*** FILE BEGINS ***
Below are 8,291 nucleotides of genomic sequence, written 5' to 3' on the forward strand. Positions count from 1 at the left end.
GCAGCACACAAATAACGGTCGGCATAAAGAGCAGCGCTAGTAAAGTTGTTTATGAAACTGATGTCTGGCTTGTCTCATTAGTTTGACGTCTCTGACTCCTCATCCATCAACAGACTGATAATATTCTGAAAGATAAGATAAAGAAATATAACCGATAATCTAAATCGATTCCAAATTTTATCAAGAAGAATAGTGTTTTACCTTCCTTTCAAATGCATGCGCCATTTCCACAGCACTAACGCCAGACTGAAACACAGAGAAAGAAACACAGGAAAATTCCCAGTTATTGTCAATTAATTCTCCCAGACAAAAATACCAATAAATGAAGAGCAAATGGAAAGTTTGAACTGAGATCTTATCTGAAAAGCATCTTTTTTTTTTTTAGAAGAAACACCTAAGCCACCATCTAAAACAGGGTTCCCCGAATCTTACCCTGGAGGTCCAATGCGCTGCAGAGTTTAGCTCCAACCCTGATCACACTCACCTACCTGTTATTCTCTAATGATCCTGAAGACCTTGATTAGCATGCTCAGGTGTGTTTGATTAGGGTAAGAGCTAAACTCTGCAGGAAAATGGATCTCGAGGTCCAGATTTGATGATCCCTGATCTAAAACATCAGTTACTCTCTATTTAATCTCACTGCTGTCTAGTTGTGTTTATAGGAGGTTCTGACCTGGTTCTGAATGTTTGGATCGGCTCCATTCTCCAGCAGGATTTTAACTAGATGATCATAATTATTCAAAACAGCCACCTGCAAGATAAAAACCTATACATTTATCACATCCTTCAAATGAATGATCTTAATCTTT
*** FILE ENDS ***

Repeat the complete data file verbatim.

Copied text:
Below are 8,291 nucleotides of genomic sequence, written 5' to 3' on the forward strand. Positions count from 1 at the left end.
GCAGCACACAAATAACGGTCGGCATAAAGAGCAGCGCTAGTAAAGTTGTTTATGAAACTGATGTCTGGCTTGTCTCATTAGTTTGACGTCTCTGACTCCTCATCCATCAACAGACTGATAATATTCTGAAAGATAAGATAAAGAAATATAACCGATAATCTAAATCGATTCCAAATTTTATCAAGAAGAATAGTGTTTTACCTTCCTTTCAAATGCATGCGCCATTTCCACAGCACTAACGCCAGACTGAAACACAGAGAAAGAAACACAGGAAAATTCCCAGTTATTGTCAATTAATTCTCCCAGACAAAAATACCAATAAATGAAGAGCAAATGGAAAGTTTGAACTGAGATCTTATCTGAAAAGCATCTTTTTTTTTTTTAGAAGAAACACCTAAGCCACCATCTAAAACAGGGTTCCCCGAATCTTACCCTGGAGGTCCAATGCGCTGCAGAGTTTAGCTCCAACCCTGATCACACTCACCTACCTGTTATTCTCTAATGATCCTGAAGACCTTGATTAGCATGCTCAGGTGTGTTTGATTAGGGTAAGAGCTAAACTCTGCAGGAAAATGGATCTCGAGGTCCAGATTTGATGATCCCTGATCTAAAACATCAGTTACTCTCTATTTAATCTCACTGCTGTCTAGTTGTGTTTATAGGAGGTTCTGACCTGGTTCTGAATGTTTGGATCGGCTCCATTCTCCAGCAGGATTTTAACTAGATGATCATAATTATTCAAAACAGCCACCTGCAAGATAAAAACCTATACATTTATCACATCCTTCAAATGAATGATCTTAATCTTT